Now that we have clarified that depth of field is not a consideration and as each macro lens will have the same magnification there are only two factors that matter:

  1. Working distance
  2. Isolation from background

The 60 mm will have a longer working distance and at the same magnification will isolate the subject better from busy backgrounds, the 60 mm is also better for skittish subject because of the longer working distance. I have this lens and I have borrowed the 30mm in couple of occasions but do not have the 30mm yet.

There are however situations where longer working distance is not a benefit, specifically when the visibility is poor and there are suspended particles or the subject is really large.

In the example below I was at one meter from the two frogfish, a 30mm would have been better however the shot came OK.

Hairy frogfish Olympus 60mm

Conclusion

I believe the Olympus 60mm is a must lens to have. To date I have not felt the need for the Panasonic 30mm that is indeed a very sharp lens because I have always managed to pull out the shots. However for someone diving in murky water and focussing on nudibranches or subject laying flat on the seabed the Panasonic 30mm could be a better choice. I also want to say that using the 14-42mm at 42mm for me is actually a better choice for portraits and with a close up lens works very well with small subject not super macro and therefore as I already own the 14-42mm and various diopter for me the 30mm is not on the shopping list.

Red Sea Workshop with Alex Mustard – Part V Tiran & Mermaids

As the currents were not playing ball we decided to head to Tiran to dive Jackson reef.

I love jackson as a dive and a video dive but I was a bit vary from a photography point of view as lighting can be a problem.

Anyway there was an option for a hammerhead dive in the early morning or a first dive on Jackson followed by a second before returning to Ras Katy for an afternoon and sunset dive.

Hammerhead are found on the back of Jackson reef when there are shallow thermoclines with the surface at 26C the chances were low however I had alternative ideas for that dive.

As foreseen there were no hammerheads so towards the end of the dive I tried a few shots of the Lara Wreck (that is on the surface) through the Snell window despite the strong surf.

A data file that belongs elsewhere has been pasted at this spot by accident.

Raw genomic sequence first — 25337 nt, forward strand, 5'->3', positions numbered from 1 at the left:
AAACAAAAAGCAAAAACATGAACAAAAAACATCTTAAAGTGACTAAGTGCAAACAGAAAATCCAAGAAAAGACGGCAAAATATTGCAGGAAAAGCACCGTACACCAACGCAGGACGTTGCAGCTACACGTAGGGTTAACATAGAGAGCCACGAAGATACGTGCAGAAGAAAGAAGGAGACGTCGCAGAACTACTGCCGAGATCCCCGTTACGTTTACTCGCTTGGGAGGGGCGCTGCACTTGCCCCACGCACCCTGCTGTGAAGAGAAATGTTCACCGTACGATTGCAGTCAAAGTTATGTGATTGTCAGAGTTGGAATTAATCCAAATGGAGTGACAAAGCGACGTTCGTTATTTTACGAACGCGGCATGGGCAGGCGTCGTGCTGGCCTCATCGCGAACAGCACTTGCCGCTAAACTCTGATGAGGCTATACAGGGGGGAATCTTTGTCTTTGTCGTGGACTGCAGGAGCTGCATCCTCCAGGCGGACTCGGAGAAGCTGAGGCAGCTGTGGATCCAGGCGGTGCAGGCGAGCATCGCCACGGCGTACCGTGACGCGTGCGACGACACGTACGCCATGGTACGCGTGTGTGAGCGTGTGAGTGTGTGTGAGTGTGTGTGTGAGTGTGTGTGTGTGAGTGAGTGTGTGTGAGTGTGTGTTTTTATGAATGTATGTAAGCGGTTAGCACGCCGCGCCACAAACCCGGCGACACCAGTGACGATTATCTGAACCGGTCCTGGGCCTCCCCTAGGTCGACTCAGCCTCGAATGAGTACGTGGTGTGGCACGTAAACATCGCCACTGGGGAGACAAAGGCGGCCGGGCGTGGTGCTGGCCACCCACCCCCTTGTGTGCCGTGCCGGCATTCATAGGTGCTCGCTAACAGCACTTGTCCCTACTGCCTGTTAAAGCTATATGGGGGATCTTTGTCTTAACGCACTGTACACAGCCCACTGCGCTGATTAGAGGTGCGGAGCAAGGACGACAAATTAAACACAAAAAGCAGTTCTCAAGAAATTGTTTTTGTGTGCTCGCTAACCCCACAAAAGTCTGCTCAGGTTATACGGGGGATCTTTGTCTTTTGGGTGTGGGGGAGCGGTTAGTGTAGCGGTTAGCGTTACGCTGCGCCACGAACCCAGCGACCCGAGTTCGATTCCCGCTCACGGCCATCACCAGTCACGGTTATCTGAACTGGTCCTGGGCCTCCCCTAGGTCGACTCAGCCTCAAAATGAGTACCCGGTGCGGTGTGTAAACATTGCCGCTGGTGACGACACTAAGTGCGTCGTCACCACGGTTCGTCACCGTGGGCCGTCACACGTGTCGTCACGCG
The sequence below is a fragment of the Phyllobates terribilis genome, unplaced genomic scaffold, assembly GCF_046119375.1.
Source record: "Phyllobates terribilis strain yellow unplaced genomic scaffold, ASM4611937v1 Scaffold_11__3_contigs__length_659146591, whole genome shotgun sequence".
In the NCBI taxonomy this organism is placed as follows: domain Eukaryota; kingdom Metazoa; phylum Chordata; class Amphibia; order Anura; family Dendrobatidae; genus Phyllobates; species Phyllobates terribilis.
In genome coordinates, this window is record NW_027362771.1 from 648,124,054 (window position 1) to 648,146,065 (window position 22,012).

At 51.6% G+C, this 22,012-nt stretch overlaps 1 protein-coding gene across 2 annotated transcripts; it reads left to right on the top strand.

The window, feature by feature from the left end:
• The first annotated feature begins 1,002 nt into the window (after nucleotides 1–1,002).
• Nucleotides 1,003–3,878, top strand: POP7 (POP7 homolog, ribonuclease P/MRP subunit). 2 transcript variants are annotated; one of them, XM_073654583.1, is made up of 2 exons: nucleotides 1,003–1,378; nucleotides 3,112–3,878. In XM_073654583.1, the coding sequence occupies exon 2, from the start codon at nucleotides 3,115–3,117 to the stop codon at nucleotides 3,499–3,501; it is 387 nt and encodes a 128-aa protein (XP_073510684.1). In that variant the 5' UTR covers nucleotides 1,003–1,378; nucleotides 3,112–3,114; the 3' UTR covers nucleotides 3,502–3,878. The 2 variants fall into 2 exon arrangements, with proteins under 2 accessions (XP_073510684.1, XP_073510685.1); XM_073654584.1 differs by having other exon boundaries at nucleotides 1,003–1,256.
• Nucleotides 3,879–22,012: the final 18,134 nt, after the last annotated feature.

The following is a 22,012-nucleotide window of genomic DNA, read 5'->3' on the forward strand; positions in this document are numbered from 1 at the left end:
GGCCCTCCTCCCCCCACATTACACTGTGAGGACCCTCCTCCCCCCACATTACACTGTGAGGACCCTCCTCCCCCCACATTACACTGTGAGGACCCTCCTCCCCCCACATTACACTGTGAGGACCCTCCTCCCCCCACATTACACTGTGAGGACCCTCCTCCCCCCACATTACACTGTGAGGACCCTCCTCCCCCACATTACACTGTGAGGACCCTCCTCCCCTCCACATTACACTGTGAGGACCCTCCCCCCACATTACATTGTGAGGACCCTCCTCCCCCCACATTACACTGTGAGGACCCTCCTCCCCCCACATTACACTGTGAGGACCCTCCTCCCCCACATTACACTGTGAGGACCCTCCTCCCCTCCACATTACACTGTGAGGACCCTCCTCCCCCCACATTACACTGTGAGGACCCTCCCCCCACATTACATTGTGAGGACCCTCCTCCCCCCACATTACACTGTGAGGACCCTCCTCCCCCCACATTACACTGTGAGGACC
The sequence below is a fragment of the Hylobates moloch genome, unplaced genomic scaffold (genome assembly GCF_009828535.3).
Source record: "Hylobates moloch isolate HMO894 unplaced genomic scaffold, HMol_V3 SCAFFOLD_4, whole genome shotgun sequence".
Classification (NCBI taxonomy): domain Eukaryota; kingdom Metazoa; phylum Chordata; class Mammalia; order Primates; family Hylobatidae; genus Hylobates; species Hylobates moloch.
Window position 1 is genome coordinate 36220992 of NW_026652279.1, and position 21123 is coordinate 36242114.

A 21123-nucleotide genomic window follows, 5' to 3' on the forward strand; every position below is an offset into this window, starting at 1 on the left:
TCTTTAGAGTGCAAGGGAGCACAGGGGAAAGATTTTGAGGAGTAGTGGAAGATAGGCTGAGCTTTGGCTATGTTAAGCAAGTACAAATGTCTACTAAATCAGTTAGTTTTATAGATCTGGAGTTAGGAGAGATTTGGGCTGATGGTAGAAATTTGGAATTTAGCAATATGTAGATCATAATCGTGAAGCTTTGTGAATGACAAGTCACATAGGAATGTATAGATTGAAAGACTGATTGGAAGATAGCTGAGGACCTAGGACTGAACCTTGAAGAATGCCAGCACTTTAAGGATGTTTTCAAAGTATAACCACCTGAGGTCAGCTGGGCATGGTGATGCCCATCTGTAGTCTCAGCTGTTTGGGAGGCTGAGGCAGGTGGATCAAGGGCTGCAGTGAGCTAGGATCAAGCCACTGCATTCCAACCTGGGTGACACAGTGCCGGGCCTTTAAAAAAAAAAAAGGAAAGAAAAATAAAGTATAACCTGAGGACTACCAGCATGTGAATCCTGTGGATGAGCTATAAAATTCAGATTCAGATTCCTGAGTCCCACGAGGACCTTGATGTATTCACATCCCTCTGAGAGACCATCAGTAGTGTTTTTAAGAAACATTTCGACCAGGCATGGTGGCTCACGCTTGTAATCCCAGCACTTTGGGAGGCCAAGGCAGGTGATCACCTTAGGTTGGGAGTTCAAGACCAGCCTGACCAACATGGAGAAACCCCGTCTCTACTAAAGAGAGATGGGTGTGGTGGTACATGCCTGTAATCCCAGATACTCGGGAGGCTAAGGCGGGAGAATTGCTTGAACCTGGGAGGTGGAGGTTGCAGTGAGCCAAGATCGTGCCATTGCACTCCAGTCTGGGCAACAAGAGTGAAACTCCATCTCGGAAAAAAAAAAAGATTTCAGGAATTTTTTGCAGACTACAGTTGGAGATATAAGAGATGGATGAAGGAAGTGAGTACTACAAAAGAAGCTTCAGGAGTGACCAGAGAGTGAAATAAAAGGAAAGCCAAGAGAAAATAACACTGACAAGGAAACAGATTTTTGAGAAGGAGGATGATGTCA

The resulting shot is currently my desktop theme and is here.
Lara from the reef
I tried to get the wreck on the surface, the breaking surf, the sunball, some fish or at least silhouette of fish and the hard coral to give a dramatic moody look to the image.

On dive two was time to have a relaxing dive with not much effort on photos. I saw few tunas at around 28 meters that is unusual and a turtle and some other critters though the shots are not particularly exciting.

In one occasion a dive guide came to be all excited as he had seen a turtle so I went there and bumped into our own guides that were out for a fun dive.

Turtle and Dive Guide
Turtle and Dive Guide

They usually are asked to get out of the frame instead I took the shot for their facebook perusal.

When the turtle had enough she shot off to the surface and I tried a silhouette however I forgot the strobe on

Failed Silhouette
Failed Silhouette

Nothing that lighroom can’t fix and this is the resulting shot after adjustment

Silhouette after lightroom
Silhouette after lightroom

Not bad huh?

Back at Ras Katy I tried few more portraits like this one

Fish Portrait
Fish Portrait

Though my favorite is another
Masked Butterflies

At sunset I was part of the mermaid group, we had a model Katrin Felton  suprising what a phenomena Mermaid tails have become.

We had a 2-3 shots in different poses however only the first was successful as the snell windows was ruined by one of the photographer that keept shooting with strobe…and getting in the way as she did not listen to the briefing properly well no big deal.

Anyway I gave it a shot afterwards Kat was not particularly happy about the barrel distortion that she said makes her look fat! Unfortunately I did not have a rectilinear lens anyway if you find yourself in this kind of set up make sure you have one.

Mermaid Kat I
All in all it was a bit of fun again I tried to include some fish, the reef, the mermaid, the sun rays. I looked at other pictures of the mermaid and I think she can’t appreciate how important is not to see the knees too much but I guess she likes to focus more on her figure on how slim she looks lol!

All in all another great day and a different perspective on shooting model underwater.